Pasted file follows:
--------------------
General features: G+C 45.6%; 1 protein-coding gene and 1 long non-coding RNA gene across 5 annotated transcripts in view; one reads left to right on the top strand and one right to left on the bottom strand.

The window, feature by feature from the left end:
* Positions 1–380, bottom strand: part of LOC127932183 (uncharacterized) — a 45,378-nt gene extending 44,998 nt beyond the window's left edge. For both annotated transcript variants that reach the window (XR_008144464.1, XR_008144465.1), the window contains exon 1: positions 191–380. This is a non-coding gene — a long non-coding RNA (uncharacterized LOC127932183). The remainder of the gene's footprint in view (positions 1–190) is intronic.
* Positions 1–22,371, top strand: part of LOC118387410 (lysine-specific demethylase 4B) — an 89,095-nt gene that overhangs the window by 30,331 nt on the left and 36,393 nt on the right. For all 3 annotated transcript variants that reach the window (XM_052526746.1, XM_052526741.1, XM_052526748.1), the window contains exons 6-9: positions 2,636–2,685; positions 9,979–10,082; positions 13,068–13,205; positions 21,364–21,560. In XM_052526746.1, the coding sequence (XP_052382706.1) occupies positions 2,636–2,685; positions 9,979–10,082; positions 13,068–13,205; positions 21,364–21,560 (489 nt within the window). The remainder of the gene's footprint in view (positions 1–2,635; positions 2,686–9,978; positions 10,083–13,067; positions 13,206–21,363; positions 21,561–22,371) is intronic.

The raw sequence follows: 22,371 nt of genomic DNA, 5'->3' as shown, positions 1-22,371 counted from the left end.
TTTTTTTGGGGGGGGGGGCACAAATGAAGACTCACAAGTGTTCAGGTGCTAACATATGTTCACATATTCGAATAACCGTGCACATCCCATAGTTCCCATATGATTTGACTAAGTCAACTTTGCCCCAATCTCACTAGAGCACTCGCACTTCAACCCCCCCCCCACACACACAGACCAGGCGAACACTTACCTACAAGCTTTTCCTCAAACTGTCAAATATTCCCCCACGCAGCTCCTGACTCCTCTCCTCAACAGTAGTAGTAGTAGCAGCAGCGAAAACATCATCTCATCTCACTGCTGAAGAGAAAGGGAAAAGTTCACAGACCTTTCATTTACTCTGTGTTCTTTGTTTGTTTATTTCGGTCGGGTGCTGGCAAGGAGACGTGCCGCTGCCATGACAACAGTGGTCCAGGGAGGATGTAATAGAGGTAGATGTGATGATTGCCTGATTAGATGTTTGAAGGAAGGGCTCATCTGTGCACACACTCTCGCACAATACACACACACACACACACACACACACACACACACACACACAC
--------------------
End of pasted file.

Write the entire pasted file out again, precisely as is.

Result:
General features: G+C 45.6%; 1 protein-coding gene and 1 long non-coding RNA gene across 5 annotated transcripts in view; one reads left to right on the top strand and one right to left on the bottom strand.

The window, feature by feature from the left end:
* Positions 1–380, bottom strand: part of LOC127932183 (uncharacterized) — a 45,378-nt gene extending 44,998 nt beyond the window's left edge. For both annotated transcript variants that reach the window (XR_008144464.1, XR_008144465.1), the window contains exon 1: positions 191–380. This is a non-coding gene — a long non-coding RNA (uncharacterized LOC127932183). The remainder of the gene's footprint in view (positions 1–190) is intronic.
* Positions 1–22,371, top strand: part of LOC118387410 (lysine-specific demethylase 4B) — an 89,095-nt gene that overhangs the window by 30,331 nt on the left and 36,393 nt on the right. For all 3 annotated transcript variants that reach the window (XM_052526746.1, XM_052526741.1, XM_052526748.1), the window contains exons 6-9: positions 2,636–2,685; positions 9,979–10,082; positions 13,068–13,205; positions 21,364–21,560. In XM_052526746.1, the coding sequence (XP_052382706.1) occupies positions 2,636–2,685; positions 9,979–10,082; positions 13,068–13,205; positions 21,364–21,560 (489 nt within the window). The remainder of the gene's footprint in view (positions 1–2,635; positions 2,686–9,978; positions 10,083–13,067; positions 13,206–21,363; positions 21,561–22,371) is intronic.

The raw sequence follows: 22,371 nt of genomic DNA, 5'->3' as shown, positions 1-22,371 counted from the left end.
TTTTTTTGGGGGGGGGGGCACAAATGAAGACTCACAAGTGTTCAGGTGCTAACATATGTTCACATATTCGAATAACCGTGCACATCCCATAGTTCCCATATGATTTGACTAAGTCAACTTTGCCCCAATCTCACTAGAGCACTCGCACTTCAACCCCCCCCCCACACACACAGACCAGGCGAACACTTACCTACAAGCTTTTCCTCAAACTGTCAAATATTCCCCCACGCAGCTCCTGACTCCTCTCCTCAACAGTAGTAGTAGTAGCAGCAGCGAAAACATCATCTCATCTCACTGCTGAAGAGAAAGGGAAAAGTTCACAGACCTTTCATTTACTCTGTGTTCTTTGTTTGTTTATTTCGGTCGGGTGCTGGCAAGGAGACGTGCCGCTGCCATGACAACAGTGGTCCAGGGAGGATGTAATAGAGGTAGATGTGATGATTGCCTGATTAGATGTTTGAAGGAAGGGCTCATCTGTGCACACACTCTCGCACAATACACACACACACACACACACACACACACACACACACACACAC